Adcirca Treatment Improves Survival in Dogs with Pulmonary Hypertension, Study Shows
Knowing the underlying conditions associated with PH can lead to improved health outcomes in dogs, the study stated. The findings might also prove to be important in understanding the disease in humans.
The study, titled “Pulmonary hypertension secondary to respiratory disease and/or hypoxia in dogs: Clinical features, diagnostic testing and survival,” was published in The Veterinary Journal.
Respiratory diseases and hypoxia (abnormally low levels of oxygen) can lead to PH in both dogs and humans. However, relatively little is known about how diseases of the lung affect pulmonary blood pressure in canines. And although this information could have important implications for the management of PH in veterinary medicine, it might also help in the understanding and/or treatment of human disease.
“Understanding the diseases that contribute to pulmonary hypertension can lead to more tailored therapy approaches and help identify which medications are likely to be most beneficial,” Carol Reinero, PhD, professor at the College of Veterinary Medicine at the University of Missouri, and the study’s co-author, said in a news release.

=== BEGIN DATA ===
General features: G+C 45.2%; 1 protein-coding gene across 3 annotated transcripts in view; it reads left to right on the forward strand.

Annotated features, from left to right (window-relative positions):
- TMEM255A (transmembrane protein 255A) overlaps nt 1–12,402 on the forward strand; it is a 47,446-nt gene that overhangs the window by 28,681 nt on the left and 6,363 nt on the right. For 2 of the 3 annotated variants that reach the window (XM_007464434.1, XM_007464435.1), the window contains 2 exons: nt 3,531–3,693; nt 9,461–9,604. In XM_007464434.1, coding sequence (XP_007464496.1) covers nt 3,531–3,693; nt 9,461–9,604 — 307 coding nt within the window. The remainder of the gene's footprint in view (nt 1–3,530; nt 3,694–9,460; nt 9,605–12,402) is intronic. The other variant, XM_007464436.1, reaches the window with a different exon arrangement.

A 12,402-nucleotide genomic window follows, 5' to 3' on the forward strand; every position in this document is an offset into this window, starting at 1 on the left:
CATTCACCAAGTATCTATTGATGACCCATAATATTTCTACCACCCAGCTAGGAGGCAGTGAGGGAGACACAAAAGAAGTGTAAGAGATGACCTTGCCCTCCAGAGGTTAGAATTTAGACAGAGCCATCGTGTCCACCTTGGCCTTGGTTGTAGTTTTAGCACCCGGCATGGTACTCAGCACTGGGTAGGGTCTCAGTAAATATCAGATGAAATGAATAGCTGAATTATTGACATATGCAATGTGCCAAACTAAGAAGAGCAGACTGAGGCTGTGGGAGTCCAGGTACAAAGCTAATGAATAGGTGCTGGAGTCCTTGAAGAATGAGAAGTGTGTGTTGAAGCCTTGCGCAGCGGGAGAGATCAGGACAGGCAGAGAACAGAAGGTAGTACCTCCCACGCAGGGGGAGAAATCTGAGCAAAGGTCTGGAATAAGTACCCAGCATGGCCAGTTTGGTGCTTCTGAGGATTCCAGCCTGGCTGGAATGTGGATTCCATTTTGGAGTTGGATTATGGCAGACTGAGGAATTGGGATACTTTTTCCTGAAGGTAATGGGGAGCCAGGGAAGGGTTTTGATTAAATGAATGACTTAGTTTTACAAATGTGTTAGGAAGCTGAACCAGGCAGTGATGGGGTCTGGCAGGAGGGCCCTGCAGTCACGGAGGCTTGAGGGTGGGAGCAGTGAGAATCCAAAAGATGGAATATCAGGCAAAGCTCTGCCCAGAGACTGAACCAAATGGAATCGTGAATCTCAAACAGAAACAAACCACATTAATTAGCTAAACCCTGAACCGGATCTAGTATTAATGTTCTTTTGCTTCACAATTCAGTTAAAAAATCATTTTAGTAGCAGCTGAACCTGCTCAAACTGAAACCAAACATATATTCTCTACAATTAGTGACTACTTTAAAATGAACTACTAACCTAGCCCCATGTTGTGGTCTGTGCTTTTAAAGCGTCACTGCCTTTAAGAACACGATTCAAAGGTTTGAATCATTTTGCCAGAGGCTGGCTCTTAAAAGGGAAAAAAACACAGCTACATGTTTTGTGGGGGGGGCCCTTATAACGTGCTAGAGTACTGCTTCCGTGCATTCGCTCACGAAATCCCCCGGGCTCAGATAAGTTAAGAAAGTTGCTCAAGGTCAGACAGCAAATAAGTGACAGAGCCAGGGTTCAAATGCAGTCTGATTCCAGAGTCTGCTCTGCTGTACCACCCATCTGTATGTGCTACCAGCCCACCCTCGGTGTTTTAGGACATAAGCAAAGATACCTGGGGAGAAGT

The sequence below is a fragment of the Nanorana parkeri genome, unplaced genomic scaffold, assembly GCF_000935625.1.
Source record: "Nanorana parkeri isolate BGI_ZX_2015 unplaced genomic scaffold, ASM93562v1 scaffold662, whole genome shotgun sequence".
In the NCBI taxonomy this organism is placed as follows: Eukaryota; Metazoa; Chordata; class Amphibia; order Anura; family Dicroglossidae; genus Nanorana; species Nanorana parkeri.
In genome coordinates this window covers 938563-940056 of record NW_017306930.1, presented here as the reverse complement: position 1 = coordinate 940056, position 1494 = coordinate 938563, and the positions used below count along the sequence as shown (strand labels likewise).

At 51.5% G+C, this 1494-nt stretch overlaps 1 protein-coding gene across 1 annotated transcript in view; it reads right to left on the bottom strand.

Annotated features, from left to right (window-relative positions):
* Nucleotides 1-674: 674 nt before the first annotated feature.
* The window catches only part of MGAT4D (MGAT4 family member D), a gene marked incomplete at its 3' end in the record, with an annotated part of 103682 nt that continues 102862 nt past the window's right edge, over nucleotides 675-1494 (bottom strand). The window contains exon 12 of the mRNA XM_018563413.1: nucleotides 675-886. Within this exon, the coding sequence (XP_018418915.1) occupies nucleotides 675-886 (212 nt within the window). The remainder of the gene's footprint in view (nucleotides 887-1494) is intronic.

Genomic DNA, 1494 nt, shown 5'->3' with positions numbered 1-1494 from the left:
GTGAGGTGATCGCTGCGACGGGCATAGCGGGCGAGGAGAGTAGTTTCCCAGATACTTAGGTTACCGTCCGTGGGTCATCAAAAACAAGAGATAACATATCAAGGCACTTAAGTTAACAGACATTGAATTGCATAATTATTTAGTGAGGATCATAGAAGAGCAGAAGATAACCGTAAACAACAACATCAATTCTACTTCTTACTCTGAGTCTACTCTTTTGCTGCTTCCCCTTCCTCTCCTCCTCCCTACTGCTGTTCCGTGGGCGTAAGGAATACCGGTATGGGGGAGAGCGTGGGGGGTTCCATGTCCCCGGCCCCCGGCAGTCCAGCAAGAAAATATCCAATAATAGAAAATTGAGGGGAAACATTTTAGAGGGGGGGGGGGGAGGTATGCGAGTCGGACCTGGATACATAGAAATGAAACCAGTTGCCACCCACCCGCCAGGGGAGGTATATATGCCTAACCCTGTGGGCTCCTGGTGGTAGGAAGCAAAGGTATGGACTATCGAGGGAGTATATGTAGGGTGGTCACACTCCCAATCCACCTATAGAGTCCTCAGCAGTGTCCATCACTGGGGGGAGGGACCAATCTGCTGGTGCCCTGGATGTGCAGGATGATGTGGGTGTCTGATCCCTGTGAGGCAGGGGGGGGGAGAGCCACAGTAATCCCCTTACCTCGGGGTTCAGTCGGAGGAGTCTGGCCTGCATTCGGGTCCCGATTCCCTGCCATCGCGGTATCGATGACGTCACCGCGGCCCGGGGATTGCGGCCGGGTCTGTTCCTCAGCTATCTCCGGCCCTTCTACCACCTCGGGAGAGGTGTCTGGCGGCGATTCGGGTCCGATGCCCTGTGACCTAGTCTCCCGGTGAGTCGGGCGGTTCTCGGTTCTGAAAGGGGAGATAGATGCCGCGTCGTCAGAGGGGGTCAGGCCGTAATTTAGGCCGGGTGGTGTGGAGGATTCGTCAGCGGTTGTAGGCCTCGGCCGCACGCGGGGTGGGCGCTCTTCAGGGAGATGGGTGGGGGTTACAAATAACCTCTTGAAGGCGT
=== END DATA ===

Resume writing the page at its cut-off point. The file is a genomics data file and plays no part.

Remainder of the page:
The researchers detail the cases of 47 dogs with PH and associated lung diseases, including conditions such as fibrosis (scarring) of the lungs, blockage of the airway, emphysema, and bronchiectasis (where inflammation in the lungs leads to a thickening of lung tissue that interferes with normal lung function).
“As many of these dogs have multiple issues, a thorough evaluation is needed to address the underlying problems causing the pulmonary hypertension,” Reinero said.
Pulmonary blood pressure was estimated by performing an ultrasound of the heart — an echocardiogram.
Results showed that dogs with the highest pulmonary blood pressure (47 mmHg or greater) had significantly shorter survival times than those with lower pulmonary blood pressure.
The researchers also conducted statistical analyses to determine the factors most associated with longer survival times, and found the only factor to be whether or not the dog had been given tadalafil, an oral once-a-day pill.
Tadalafil is the active component of Adcirca, an approved PH therapy. The compound is also marketed under the brand name Cialis to treat erectile dysfunction and benign prostatic hypertrophy.
Similar to people with PH, “increased severity of PH is predictive of non-survival in dogs. Importantly, PDE5 inhibition [with Adcirca] provided a survival benefit,” the researchers said.